City seeks temporary income tax increase
EAST LIVERPOOL — Hoping to keep financially afloat while waiting for the upturn expected from some new economic development projects, city officials are asking voters to approve a temporary .5 percent increase to the current 1.5 percent income tax rate.
In recently proposing the increase, Mayor Ryan Stovall said city finances are in the red with a $61,000 deficit expected at year’s end, although Auditor Marilyn Bosco more recently has said she now expects a small carryover of about $13,000. Stovall has pointed out city services have been “cut to the bare minimum,” and predicted that, without an increase, some services could be lost completely.
Stovall has said the city is potentially facing a prosperous time with construction of a new Shell cracker plant in Monaca, Pa., saying many suppliers will be looking for locations in this area. He said, however, without adequate police, fire and other services, the city could be overlooked.
Officials are requesting only a five-year increase due to several projects currently underway in the city, including construction of the Market Street Lofts workforce housing, New Castle School of Trades vocational school, renovation of the former East Liverpool Motor Lodge into a health care facility and a proposed electric car assembly plant on the Riverview Florist property, all of which will generate additional tax revenue.
In addition, Stovall said his administration plans to continue its aggressive approach to recruiting new industry to the city.
“The city’s current cash flow problem is a temporary one, and we are seeking a temporary solution. It doesn’t make good business sense to solve temporary problems with a permanent solution,” Stovall said in proposing the five-year income tax increase.
If approved by voters, the .5 percent increase would generate an estimated $700,000 annually each of the five years.
As an example of what the increase would cost, someone employed in the city who earns $25,000 annually would pay an additional $125 annually in income tax, while someone working in the city who earns $50,000 annually would pay an additional $250 per year.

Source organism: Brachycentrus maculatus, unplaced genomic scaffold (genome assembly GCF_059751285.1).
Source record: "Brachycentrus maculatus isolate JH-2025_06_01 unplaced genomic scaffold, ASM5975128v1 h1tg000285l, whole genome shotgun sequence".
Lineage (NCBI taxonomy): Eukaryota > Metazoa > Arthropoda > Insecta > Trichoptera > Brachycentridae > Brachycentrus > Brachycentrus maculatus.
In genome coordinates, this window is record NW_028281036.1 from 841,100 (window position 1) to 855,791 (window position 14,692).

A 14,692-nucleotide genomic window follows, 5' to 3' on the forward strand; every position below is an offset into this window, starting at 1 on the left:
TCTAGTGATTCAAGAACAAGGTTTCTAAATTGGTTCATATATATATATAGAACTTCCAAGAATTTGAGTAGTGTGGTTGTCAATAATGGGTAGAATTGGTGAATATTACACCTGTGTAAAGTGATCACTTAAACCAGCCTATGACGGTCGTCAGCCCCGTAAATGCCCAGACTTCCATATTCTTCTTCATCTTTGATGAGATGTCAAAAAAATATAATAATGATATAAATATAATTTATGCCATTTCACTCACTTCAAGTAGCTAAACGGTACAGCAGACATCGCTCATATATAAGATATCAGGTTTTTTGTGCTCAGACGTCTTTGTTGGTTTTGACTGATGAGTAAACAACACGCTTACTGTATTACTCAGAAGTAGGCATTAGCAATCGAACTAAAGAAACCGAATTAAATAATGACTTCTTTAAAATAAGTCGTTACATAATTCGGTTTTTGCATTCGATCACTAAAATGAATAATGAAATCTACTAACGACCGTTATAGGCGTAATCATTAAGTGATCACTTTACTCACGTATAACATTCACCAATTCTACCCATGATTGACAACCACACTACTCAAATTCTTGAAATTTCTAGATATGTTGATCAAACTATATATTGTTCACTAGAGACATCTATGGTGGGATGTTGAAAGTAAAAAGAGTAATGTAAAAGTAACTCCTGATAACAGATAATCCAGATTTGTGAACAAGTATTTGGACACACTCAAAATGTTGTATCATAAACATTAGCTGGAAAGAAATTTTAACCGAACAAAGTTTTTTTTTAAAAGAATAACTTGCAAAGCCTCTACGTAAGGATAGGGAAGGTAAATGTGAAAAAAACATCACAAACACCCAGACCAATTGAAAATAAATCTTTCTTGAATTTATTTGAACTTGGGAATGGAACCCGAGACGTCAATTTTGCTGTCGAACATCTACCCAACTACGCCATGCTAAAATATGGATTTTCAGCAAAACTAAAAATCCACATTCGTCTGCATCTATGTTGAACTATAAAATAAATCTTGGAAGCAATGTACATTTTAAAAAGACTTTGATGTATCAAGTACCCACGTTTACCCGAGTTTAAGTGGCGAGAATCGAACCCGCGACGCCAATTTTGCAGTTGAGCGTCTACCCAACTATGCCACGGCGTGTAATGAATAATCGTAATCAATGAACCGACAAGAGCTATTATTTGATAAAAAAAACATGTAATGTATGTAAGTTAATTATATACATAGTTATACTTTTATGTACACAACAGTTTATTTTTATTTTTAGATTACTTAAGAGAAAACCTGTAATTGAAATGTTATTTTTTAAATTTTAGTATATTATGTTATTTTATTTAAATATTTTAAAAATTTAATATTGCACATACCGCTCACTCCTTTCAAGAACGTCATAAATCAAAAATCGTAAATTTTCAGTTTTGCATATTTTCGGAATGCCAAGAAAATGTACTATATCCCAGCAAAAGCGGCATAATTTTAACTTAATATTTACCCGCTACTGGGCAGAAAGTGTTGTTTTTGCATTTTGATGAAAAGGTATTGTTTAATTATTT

A person living in East Liverpool and working somewhere else in Ohio, paying a tax of 2 percent or greater would see no additional tax.
One issue that might arise in the event the tax is passed is a clause negotiated in some of the most recent employees’ contracts which calls for a wage reopener and possible wage hike if tax collections during 2015 and 2016 exceed 2014 collections by 5 percent or more. In that case, wage reopeners are included in the contracts for the fire department and AFSCME workers, with non-union workers also in line for a one-time bonus if council chooses. Police and dispatchers do not have the same clause in their contracts at this time, according to Auditor Marilyn Bosco. Officials said that, while this provision would prompt discussion in the event collections exceed the 5 percent, there is no guarantee of a wage increase.
If the income tax increase is approved by voters, $49,000 annually would be held in cash reserves, which would allow the buildup of cash for emergency purposes.
The additional revenue would be earmarked for a variety of uses in the city, including two additional police officers, a dedicated DARE officer in the schools and part-time officer on the county drug task force, matching grant money for body cams for police officers, hiring of part-time firefighters to augment the full-time roster, possibly hiring a fire inspector, replacing outdated fire equipment and additional training in both departments, road patching and repairs, storm sewer replacement, equipment repair and maintenance, a part-time inspector in the housing department, demolition of blighted properties, a part-time tax department employee to pursue delinquent accounts, and many other upgrades, training and equipment for various departments.
City officials have pledged that no new levies will be proposed during the life of the temporary income tax, if it is passed by voters.